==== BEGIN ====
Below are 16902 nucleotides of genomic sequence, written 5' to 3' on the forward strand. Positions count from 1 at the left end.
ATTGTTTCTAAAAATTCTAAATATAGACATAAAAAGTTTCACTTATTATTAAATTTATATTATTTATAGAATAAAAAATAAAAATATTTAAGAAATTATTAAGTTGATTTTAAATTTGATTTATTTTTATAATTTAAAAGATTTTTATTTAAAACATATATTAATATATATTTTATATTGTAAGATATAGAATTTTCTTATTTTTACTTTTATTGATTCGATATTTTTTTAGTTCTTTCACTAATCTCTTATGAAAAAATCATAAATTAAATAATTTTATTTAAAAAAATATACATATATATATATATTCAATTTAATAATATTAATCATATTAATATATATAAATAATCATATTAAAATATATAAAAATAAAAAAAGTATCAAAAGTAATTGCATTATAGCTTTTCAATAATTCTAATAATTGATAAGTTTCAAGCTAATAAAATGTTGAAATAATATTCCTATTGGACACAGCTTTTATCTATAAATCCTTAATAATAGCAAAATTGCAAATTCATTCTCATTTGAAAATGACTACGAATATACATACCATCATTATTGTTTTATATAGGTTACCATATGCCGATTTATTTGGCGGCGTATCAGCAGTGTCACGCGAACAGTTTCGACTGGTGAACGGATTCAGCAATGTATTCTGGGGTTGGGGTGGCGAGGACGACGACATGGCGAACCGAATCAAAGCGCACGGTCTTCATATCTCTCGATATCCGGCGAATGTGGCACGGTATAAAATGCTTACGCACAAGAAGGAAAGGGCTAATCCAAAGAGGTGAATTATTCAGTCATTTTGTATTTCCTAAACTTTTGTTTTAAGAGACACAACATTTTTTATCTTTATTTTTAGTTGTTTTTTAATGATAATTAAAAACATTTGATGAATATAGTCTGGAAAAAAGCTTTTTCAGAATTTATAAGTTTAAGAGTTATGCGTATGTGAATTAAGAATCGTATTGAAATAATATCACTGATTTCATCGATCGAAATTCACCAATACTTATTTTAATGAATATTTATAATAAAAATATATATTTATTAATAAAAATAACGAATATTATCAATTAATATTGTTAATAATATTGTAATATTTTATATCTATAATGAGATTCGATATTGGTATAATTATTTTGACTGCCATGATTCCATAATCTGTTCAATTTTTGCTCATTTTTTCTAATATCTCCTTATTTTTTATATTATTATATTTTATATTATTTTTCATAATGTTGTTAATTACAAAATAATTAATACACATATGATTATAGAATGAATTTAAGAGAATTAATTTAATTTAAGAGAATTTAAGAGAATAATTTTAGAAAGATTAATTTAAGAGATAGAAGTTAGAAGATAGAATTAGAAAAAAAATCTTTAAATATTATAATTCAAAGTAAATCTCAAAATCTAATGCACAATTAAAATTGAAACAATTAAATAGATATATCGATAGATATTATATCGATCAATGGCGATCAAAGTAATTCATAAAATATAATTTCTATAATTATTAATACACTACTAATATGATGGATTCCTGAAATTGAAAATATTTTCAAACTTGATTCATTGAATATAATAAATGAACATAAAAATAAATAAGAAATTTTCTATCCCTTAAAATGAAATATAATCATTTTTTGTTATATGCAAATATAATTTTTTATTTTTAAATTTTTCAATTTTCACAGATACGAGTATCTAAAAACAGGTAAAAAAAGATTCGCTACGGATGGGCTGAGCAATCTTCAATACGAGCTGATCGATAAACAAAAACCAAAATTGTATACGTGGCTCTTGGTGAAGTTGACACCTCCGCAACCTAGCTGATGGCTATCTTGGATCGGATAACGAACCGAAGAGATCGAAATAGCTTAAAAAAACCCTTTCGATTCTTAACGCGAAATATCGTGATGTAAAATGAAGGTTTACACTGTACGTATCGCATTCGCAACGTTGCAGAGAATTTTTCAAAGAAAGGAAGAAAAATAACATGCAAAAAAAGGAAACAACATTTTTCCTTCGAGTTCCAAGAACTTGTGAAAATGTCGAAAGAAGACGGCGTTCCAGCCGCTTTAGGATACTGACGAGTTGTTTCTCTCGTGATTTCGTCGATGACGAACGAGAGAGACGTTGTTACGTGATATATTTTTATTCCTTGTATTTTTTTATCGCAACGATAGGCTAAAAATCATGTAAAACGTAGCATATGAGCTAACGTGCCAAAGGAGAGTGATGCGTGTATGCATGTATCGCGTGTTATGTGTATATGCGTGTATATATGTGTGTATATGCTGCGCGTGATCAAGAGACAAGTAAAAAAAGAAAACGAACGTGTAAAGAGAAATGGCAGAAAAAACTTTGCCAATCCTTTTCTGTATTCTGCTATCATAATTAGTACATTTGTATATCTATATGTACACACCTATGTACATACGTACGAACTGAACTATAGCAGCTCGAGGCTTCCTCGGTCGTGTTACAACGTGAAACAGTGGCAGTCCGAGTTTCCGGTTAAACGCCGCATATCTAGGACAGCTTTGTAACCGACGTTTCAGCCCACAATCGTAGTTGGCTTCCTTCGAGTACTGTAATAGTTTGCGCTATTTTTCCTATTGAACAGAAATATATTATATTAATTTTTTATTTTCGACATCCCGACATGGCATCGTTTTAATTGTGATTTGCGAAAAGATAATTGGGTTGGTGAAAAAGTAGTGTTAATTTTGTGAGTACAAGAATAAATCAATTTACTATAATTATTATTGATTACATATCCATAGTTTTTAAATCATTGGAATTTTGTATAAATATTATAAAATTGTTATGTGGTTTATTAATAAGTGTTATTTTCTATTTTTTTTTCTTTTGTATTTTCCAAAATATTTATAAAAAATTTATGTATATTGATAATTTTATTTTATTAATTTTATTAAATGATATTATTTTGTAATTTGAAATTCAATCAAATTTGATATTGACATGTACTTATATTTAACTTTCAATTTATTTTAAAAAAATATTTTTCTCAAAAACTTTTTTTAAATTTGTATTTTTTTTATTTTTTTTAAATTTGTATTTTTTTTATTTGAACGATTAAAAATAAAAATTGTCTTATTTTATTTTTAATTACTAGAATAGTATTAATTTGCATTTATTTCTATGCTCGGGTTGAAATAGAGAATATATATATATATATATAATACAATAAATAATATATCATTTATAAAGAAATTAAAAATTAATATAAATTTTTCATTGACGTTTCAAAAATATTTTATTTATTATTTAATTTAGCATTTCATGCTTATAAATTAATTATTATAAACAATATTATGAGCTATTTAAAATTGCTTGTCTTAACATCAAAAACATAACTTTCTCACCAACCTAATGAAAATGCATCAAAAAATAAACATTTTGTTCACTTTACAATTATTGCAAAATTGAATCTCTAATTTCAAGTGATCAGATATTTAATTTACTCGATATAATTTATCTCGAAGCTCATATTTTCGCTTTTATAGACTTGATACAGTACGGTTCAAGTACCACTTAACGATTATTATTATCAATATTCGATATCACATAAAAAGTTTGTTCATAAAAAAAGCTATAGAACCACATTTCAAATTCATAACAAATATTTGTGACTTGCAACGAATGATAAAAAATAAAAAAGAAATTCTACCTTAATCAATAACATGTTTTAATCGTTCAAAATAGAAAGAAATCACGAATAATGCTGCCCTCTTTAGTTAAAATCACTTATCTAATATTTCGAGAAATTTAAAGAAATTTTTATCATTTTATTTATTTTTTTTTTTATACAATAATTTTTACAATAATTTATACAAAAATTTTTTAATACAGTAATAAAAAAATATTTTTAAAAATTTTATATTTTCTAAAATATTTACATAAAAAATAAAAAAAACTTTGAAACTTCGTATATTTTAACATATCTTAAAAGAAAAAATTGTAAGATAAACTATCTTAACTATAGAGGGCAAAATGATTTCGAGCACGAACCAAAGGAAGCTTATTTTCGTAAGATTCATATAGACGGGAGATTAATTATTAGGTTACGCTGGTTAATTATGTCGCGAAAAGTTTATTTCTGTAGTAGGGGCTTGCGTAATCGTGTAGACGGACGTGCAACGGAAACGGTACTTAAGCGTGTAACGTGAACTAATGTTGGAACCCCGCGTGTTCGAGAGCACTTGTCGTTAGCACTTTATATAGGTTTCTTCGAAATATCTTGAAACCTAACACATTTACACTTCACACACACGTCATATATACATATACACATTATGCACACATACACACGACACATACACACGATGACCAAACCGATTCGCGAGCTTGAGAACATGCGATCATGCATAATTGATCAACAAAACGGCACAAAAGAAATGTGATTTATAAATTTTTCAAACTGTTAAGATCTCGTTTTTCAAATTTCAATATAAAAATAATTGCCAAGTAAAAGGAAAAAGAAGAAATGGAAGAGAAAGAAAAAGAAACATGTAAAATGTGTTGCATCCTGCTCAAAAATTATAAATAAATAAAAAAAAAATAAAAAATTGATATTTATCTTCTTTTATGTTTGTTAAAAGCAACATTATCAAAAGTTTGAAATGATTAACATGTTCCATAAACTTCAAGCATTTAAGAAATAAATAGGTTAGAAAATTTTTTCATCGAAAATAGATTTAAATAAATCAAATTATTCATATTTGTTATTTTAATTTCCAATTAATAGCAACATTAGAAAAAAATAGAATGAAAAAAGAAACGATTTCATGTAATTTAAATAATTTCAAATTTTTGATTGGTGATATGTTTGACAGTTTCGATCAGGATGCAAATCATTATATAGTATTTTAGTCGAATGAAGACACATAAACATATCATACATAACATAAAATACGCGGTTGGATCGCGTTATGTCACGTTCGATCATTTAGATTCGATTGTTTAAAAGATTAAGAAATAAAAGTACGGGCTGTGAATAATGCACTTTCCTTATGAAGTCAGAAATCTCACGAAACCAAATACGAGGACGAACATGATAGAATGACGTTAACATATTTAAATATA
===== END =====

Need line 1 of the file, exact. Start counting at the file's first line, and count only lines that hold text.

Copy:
Below are 16902 nucleotides of genomic sequence, written 5' to 3' on the forward strand. Positions count from 1 at the left end.